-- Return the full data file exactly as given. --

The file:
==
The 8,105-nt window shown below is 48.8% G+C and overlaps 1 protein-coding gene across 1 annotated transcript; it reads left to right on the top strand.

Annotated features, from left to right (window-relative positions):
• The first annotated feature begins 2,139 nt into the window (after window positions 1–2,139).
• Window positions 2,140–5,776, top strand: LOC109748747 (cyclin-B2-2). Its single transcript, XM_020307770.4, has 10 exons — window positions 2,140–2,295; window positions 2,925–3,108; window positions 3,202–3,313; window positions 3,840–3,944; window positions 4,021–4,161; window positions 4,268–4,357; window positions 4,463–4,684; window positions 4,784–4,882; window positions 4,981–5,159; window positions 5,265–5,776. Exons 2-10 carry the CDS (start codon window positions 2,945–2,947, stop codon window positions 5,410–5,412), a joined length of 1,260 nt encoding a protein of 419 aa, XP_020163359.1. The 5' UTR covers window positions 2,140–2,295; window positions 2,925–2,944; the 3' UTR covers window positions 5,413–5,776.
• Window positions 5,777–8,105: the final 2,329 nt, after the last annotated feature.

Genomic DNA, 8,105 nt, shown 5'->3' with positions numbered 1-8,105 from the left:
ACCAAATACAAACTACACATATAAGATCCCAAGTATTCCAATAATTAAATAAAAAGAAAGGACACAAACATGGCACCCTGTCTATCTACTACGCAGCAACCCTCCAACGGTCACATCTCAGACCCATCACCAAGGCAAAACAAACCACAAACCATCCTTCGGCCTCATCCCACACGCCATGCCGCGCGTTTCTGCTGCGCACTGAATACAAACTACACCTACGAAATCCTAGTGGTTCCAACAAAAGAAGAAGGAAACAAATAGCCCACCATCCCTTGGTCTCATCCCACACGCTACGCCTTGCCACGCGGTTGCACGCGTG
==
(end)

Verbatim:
The 8,105-nt window shown below is 48.8% G+C and overlaps 1 protein-coding gene across 1 annotated transcript; it reads left to right on the top strand.

Annotated features, from left to right (window-relative positions):
• The first annotated feature begins 2,139 nt into the window (after window positions 1–2,139).
• Window positions 2,140–5,776, top strand: LOC109748747 (cyclin-B2-2). Its single transcript, XM_020307770.4, has 10 exons — window positions 2,140–2,295; window positions 2,925–3,108; window positions 3,202–3,313; window positions 3,840–3,944; window positions 4,021–4,161; window positions 4,268–4,357; window positions 4,463–4,684; window positions 4,784–4,882; window positions 4,981–5,159; window positions 5,265–5,776. Exons 2-10 carry the CDS (start codon window positions 2,945–2,947, stop codon window positions 5,410–5,412), a joined length of 1,260 nt encoding a protein of 419 aa, XP_020163359.1. The 5' UTR covers window positions 2,140–2,295; window positions 2,925–2,944; the 3' UTR covers window positions 5,413–5,776.
• Window positions 5,777–8,105: the final 2,329 nt, after the last annotated feature.

Genomic DNA, 8,105 nt, shown 5'->3' with positions numbered 1-8,105 from the left:
ACCAAATACAAACTACACATATAAGATCCCAAGTATTCCAATAATTAAATAAAAAGAAAGGACACAAACATGGCACCCTGTCTATCTACTACGCAGCAACCCTCCAACGGTCACATCTCAGACCCATCACCAAGGCAAAACAAACCACAAACCATCCTTCGGCCTCATCCCACACGCCATGCCGCGCGTTTCTGCTGCGCACTGAATACAAACTACACCTACGAAATCCTAGTGGTTCCAACAAAAGAAGAAGGAAACAAATAGCCCACCATCCCTTGGTCTCATCCCACACGCTACGCCTTGCCACGCGGTTGCACGCGTG